The Design Behind Feist, 2009 IGF FinalistPosted on June 28th, 2009 1 comment
Adrian talks about the design behind Feist
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Interviewer: I’m here at the Game Developers Conference at the IGF Main Competition and with me is a special guest. How about you introduce yourself?
Adrian: Hey, I’m Adrian. I’m the Co-developer of Feist.
Interviewer: What’s Feist about?
Adrian: It’s about exploration. When creating the game, actually, first we created the worlds with objects and enemies that could interact with each other.
Interviewer: The player creates the world?
Adrian: No, we created the world but the players explore. We didn’t actually plan a goal at the beginning. That is something we added at a later stage, and now we’re trying to get different goals and adding a story to the game to finish it up.
Interviewer: How long did the development take?
Adrian: We’ve been working on it five months now, and we’ve got to take time , and we plan to finish to the end of August, just the end.
Interviewer: What technologies did you use to develop it?
Adrian: We used Unity imaging mostly. It was a really great fit for our project because it really makes prototyping and trying out stuff really easy. It was great for the [?] device.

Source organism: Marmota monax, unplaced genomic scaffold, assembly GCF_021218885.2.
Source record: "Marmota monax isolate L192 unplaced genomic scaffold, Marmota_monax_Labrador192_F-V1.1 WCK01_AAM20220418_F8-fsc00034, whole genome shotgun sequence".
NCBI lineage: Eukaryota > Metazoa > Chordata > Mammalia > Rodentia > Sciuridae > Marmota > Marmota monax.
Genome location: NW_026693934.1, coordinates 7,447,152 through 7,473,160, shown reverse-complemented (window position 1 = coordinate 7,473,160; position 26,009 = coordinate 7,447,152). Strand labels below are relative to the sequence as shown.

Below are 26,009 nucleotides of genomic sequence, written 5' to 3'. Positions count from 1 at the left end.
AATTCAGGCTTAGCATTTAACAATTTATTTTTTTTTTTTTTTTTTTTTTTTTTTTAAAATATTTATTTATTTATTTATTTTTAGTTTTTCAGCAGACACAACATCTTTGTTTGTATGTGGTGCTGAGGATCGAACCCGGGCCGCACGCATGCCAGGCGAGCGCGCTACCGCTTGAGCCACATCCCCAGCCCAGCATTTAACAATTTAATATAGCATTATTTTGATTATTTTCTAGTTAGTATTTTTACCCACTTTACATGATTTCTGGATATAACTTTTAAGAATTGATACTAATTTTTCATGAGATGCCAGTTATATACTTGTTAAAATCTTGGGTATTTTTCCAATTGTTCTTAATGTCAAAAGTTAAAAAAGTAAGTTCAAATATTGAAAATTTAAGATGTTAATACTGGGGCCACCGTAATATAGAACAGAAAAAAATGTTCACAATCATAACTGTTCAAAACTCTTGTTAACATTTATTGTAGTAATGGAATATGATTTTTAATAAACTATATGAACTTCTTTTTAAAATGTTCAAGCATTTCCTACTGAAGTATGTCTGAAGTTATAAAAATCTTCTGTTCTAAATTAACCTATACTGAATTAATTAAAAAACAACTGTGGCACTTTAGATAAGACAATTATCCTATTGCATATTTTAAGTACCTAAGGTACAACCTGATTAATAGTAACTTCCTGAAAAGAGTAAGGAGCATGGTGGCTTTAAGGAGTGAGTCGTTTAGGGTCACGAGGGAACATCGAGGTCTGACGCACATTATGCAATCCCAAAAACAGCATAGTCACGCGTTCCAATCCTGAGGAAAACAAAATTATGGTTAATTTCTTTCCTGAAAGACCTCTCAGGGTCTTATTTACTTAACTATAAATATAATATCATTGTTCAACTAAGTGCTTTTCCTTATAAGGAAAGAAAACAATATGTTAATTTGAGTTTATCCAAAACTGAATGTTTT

Interviewer: Is this multi-player or single player?
Adrian: It’s single player. It uses physics. We thought about using multi-player but think it’s quite hard to synchronize that over the network.
Interviewer: It got excellence in visual arts, so in terms of a nomination. Can you talk about what inspired the art stuff?
Adrian: We had been looking at a lot of independent animation clips and contemporary design, like the two European festivals, one in plasma and one in zero which released those independent animation clips which we really like.
At the beginning of the project we looked at tons of those videos to try and get inspiration for a game. That’s where we merged at.
Interviewer: What’s in store for the future of your studio?
Adrian: We don’t actually have a studio.
Interviewer: For this game.
Adrian: It started out as a final thesis at the University, so it’s more like a student project currently. At the moment we are trying to finish it up, get it released, get it out and then we’re going to see what the future is going to bring to us if we’re going to both work together afterwards, make another game or if we each take a different path. We’ll have to see that.
Interviewer: Thank you very much.Business Development, game development Business Development, feist, Game Design, game development, GDC 2009, indie game development, marketing
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